You choose, we deliver
If you are interested in this story, you might be interested in others from The Journal Gazette. Go to and pick the subjects you care most about. We'll deliver your customized daily news report at 3 a.m. Fort Wayne time, right to your email.

Home & Garden

  • Get use out of fall leaves
    Every autumn, when the leaves flutter down, we're faced with a dilemma. Is this the year when we stop raking and blowing those leaves to the curb to be hauled away?
  • Get use out of fall leaves
    Every autumn, when the leaves flutter down, we’re faced with a dilemma.Is this the year when we stop raking and blowing those leaves to the curb to be hauled away? Is this the year we start our own compost pile?
  • Old timbers, new appeal
      John Hodupp is standing next to a huge pile of 20-foot long timbers. If he were a jeweler, they would be blue diamonds. If he sold mushrooms, they would be his truffles.
Photos by Samuel Hoffman | The Journal Gazette
Owner Grant Umber, left, and Greg Smith tune up a lawn mower at Umber’s Do it Best Hardware.
A cut above

Tune up mower as spring arrives

Check filters, blade before heading out to tackle your lawn

Umber examines an air filter from the lawn mower. Air filters should be cleaned or replaced every 25 hours of mowing time. If it is black with dirt, it is time to replace the filter.

With all but the most glacier-like parking-lot snow packs melted and Easter around the corner, can lawn-mowing season be far behind?

Of course not, and that means it’s time to get the mower a spring tuneup.

But a lot of people don’t, says Scott Ewing, owner of The Sharpening Center, 1327 Goshen Ave.

“People tend to wait for the last minute,” says Ewing, who’s been servicing lawn mowers since at least 1990. “My advice would be probably to bring them in earlier. That way you’ll get it back sooner.”

Ewing says mowers should get professional attention at least once a year. Spring is a good time because a few simple steps then can improve engine efficiency, reduce emissions, prevent costly repairs and extend a mower’s life – as well as lead to a better-looking lawn.

Grant Umber, owner of Umber’s Do it Best Hardware, 1814 Maplecrest Road, says 90 percent of springtime problems with mowers stem from what people didn’t do before putting the mower away.

In maintaining a lawnmower, “Probably the most important part is how you store it over the off-season,” Umber says. He says most springtime problems are carburetor malfunctions from gas that was left in the mower going bad.

Some companies, including, sell tuneup kits stocked with the right parts for a specific engine model. Jeff Linderman, the online company’s small engine expert, says kits take the guesswork out of mower maintenance.

But Umber says checking with a local repair shop first might be in order for the thrifty.

“Getting a whole tuneup kit isn’t bad, but it’s often not necessary,” he says. “It could be just one thing, like a spark plug.”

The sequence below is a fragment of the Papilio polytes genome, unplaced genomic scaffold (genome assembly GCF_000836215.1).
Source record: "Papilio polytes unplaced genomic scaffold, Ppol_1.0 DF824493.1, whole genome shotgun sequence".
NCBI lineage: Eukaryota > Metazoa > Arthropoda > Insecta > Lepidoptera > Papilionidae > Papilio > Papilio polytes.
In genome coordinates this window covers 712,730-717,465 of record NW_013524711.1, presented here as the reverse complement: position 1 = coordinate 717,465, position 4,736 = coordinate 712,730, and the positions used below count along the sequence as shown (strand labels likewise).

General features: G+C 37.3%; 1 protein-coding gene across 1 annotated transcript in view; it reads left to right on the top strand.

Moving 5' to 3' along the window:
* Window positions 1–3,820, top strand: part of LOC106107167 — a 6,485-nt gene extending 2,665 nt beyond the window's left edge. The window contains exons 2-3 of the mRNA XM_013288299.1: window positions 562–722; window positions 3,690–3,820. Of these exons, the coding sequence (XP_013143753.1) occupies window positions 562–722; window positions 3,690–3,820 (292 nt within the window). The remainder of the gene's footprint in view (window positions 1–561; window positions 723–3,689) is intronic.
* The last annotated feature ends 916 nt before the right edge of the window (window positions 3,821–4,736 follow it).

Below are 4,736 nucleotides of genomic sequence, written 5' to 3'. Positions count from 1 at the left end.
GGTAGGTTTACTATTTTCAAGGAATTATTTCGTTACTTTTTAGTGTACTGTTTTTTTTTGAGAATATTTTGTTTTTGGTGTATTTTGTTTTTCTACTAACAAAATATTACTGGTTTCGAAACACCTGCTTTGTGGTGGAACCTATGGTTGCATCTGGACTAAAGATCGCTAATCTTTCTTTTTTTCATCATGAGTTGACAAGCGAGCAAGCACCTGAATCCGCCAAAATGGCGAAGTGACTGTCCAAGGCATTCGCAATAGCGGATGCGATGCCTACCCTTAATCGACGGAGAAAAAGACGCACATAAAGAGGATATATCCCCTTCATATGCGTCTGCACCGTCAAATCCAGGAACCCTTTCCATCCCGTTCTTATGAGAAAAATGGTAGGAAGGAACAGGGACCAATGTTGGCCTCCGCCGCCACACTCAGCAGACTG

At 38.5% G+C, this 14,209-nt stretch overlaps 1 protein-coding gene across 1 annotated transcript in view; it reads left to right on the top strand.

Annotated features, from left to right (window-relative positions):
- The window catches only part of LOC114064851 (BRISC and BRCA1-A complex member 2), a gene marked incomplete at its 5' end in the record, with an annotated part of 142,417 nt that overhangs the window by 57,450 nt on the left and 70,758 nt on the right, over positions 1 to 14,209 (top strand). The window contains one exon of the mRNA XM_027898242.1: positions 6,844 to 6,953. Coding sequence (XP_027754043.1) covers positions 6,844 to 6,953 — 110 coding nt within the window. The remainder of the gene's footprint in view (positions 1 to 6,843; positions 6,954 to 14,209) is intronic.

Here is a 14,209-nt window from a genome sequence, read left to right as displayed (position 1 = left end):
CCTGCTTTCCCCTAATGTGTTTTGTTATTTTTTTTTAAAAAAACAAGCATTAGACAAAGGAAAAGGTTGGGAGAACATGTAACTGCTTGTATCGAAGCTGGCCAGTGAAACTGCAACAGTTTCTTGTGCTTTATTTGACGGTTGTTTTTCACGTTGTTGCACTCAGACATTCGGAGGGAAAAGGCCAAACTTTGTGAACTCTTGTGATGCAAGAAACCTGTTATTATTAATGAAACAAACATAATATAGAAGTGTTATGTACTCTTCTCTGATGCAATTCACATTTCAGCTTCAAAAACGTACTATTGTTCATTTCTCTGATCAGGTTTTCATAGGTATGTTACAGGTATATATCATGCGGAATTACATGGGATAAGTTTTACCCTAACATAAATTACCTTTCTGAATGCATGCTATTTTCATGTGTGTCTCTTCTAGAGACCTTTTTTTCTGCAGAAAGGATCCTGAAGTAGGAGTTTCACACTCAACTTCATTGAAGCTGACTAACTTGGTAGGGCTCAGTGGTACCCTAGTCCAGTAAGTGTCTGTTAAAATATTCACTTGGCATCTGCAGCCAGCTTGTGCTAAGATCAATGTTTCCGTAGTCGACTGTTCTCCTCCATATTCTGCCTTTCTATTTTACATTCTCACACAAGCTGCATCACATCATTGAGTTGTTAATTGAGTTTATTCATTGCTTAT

Here are some tips to keep lawn mowers running like new.

Use a clean air filter. The air filter prevents dirt, dust and debris from entering the carburetor and engine. “It doesn’t have to look brand-new, but you want to make sure it’s not black,” Umber says. The air filter should be cleaned or changed every 25 hours of mowing time or at least once per mowing season. Only foam filters can be cleaned; pleated paper ones must be replaced.

Use a clean fuel filter. Fuel filters cannot be cleaned. “You just need a new one,” Umber says. Consult the owner’s manual for the proper technique.

Replace the oil. This step is also recommended every 25 hours of cut time. “But if a lawn is really dusty, change it more often,” Umber says. Every eight hours of use, it’s wise to check the oil; like vehicle engine oil, it should be golden or amber. It darkens with age. When replacing oil, recycle the used stuff.

Replace the spark plug. “A spark plug should be replaced at least once per season, even if it appears to be working fine,” Linderman says. Over time, a plug’s performance will degrade from carbon build-up and a weakened electrode, dramatically increasing fuel use and polluting emissions and reducing engine performance, he says.

Check the blade. A dull blade tears the grass, rather than shearing it cleanly, Ewing says. Blade sharpening should be done at least once a season, but can be needed as often as three to four times, depending on use, he says. It’s probably a job best left to experts – uneven sharpening could tear up the motor or your lawn and leaving dings and dents could lead to accidents.

Check tire pressure. Pressure isn’t as crucial as in a car, Ewing says, but periodically, you should use a tire pressure gauge to ensure consistent tire pressure. Tires with varying pressure can result in uneven or poor cutting.

Clean the undercarriage. Mower makers recommend that after every use, you should use a hose to remove grass clippings and debris build-up in a mower’s undercarriage. Be sure to turn off the motor and disconnect the spark plug first.